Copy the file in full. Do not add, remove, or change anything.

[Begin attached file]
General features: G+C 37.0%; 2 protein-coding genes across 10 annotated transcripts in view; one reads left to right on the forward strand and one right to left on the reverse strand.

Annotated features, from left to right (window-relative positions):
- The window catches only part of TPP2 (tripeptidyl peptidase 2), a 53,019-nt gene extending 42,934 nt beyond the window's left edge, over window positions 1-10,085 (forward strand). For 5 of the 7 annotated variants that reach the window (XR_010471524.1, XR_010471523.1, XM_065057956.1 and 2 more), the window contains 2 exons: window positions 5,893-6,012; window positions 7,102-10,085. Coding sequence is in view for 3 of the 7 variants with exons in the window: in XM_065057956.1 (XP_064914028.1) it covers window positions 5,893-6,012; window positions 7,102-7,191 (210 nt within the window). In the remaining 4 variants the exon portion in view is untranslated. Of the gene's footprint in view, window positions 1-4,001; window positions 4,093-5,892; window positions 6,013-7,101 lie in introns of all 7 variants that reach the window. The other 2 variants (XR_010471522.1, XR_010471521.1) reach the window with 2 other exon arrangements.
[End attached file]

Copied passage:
General features: G+C 37.0%; 2 protein-coding genes across 10 annotated transcripts in view; one reads left to right on the forward strand and one right to left on the reverse strand.

Annotated features, from left to right (window-relative positions):
- The window catches only part of TPP2 (tripeptidyl peptidase 2), a 53,019-nt gene extending 42,934 nt beyond the window's left edge, over window positions 1-10,085 (forward strand). For 5 of the 7 annotated variants that reach the window (XR_010471524.1, XR_010471523.1, XM_065057956.1 and 2 more), the window contains 2 exons: window positions 5,893-6,012; window positions 7,102-10,085. Coding sequence is in view for 3 of the 7 variants with exons in the window: in XM_065057956.1 (XP_064914028.1) it covers window positions 5,893-6,012; window positions 7,102-7,191 (210 nt within the window). In the remaining 4 variants the exon portion in view is untranslated. Of the gene's footprint in view, window positions 1-4,001; window positions 4,093-5,892; window positions 6,013-7,101 lie in introns of all 7 variants that reach the window. The other 2 variants (XR_010471522.1, XR_010471521.1) reach the window with 2 other exon arrangements.